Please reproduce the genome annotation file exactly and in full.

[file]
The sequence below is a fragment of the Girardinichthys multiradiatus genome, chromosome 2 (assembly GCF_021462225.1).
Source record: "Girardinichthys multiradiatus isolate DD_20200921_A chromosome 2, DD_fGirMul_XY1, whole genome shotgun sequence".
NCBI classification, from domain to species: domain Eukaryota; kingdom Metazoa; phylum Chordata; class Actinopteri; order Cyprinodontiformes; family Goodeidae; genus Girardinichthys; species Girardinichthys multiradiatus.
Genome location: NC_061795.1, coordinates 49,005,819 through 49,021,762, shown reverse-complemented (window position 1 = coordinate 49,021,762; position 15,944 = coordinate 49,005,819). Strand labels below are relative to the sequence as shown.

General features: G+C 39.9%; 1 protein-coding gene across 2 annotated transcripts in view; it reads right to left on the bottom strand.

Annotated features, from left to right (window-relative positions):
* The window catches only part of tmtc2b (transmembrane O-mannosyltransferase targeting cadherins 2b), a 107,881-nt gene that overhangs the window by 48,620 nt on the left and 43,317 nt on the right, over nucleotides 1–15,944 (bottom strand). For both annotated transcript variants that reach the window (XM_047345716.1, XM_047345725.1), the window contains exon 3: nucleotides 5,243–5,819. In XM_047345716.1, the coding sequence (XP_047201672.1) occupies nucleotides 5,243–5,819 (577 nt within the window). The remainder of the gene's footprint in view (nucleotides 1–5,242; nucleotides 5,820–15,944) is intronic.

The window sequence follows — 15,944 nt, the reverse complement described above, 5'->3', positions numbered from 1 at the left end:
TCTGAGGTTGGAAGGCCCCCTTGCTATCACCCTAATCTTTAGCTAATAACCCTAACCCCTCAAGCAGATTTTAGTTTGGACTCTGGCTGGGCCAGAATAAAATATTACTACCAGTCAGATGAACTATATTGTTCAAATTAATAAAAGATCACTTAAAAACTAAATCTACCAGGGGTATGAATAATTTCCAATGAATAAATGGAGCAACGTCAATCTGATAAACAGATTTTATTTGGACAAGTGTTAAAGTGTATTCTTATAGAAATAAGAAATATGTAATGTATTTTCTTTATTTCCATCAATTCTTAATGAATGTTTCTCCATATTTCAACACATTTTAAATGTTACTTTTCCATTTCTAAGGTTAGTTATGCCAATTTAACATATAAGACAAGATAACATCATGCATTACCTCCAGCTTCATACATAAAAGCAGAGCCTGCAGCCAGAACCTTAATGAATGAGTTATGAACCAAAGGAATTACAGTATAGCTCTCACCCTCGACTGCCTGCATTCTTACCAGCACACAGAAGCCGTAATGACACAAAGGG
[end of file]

The sequence below is a fragment of the Girardinichthys multiradiatus genome, chromosome 2 (assembly GCF_021462225.1).
Source record: "Girardinichthys multiradiatus isolate DD_20200921_A chromosome 2, DD_fGirMul_XY1, whole genome shotgun sequence".
NCBI classification, from domain to species: domain Eukaryota; kingdom Metazoa; phylum Chordata; class Actinopteri; order Cyprinodontiformes; family Goodeidae; genus Girardinichthys; species Girardinichthys multiradiatus.
Genome location: NC_061795.1, coordinates 49,005,819 through 49,021,762, shown reverse-complemented (window position 1 = coordinate 49,021,762; position 15,944 = coordinate 49,005,819). Strand labels below are relative to the sequence as shown.

General features: G+C 39.9%; 1 protein-coding gene across 2 annotated transcripts in view; it reads right to left on the bottom strand.

Annotated features, from left to right (window-relative positions):
* The window catches only part of tmtc2b (transmembrane O-mannosyltransferase targeting cadherins 2b), a 107,881-nt gene that overhangs the window by 48,620 nt on the left and 43,317 nt on the right, over nucleotides 1–15,944 (bottom strand). For both annotated transcript variants that reach the window (XM_047345716.1, XM_047345725.1), the window contains exon 3: nucleotides 5,243–5,819. In XM_047345716.1, the coding sequence (XP_047201672.1) occupies nucleotides 5,243–5,819 (577 nt within the window). The remainder of the gene's footprint in view (nucleotides 1–5,242; nucleotides 5,820–15,944) is intronic.

The window sequence follows — 15,944 nt, the reverse complement described above, 5'->3', positions numbered from 1 at the left end:
TCTGAGGTTGGAAGGCCCCCTTGCTATCACCCTAATCTTTAGCTAATAACCCTAACCCCTCAAGCAGATTTTAGTTTGGACTCTGGCTGGGCCAGAATAAAATATTACTACCAGTCAGATGAACTATATTGTTCAAATTAATAAAAGATCACTTAAAAACTAAATCTACCAGGGGTATGAATAATTTCCAATGAATAAATGGAGCAACGTCAATCTGATAAACAGATTTTATTTGGACAAGTGTTAAAGTGTATTCTTATAGAAATAAGAAATATGTAATGTATTTTCTTTATTTCCATCAATTCTTAATGAATGTTTCTCCATATTTCAACACATTTTAAATGTTACTTTTCCATTTCTAAGGTTAGTTATGCCAATTTAACATATAAGACAAGATAACATCATGCATTACCTCCAGCTTCATACATAAAAGCAGAGCCTGCAGCCAGAACCTTAATGAATGAGTTATGAACCAAAGGAATTACAGTATAGCTCTCACCCTCGACTGCCTGCATTCTTACCAGCACACAGAAGCCGTAATGACACAAAGGG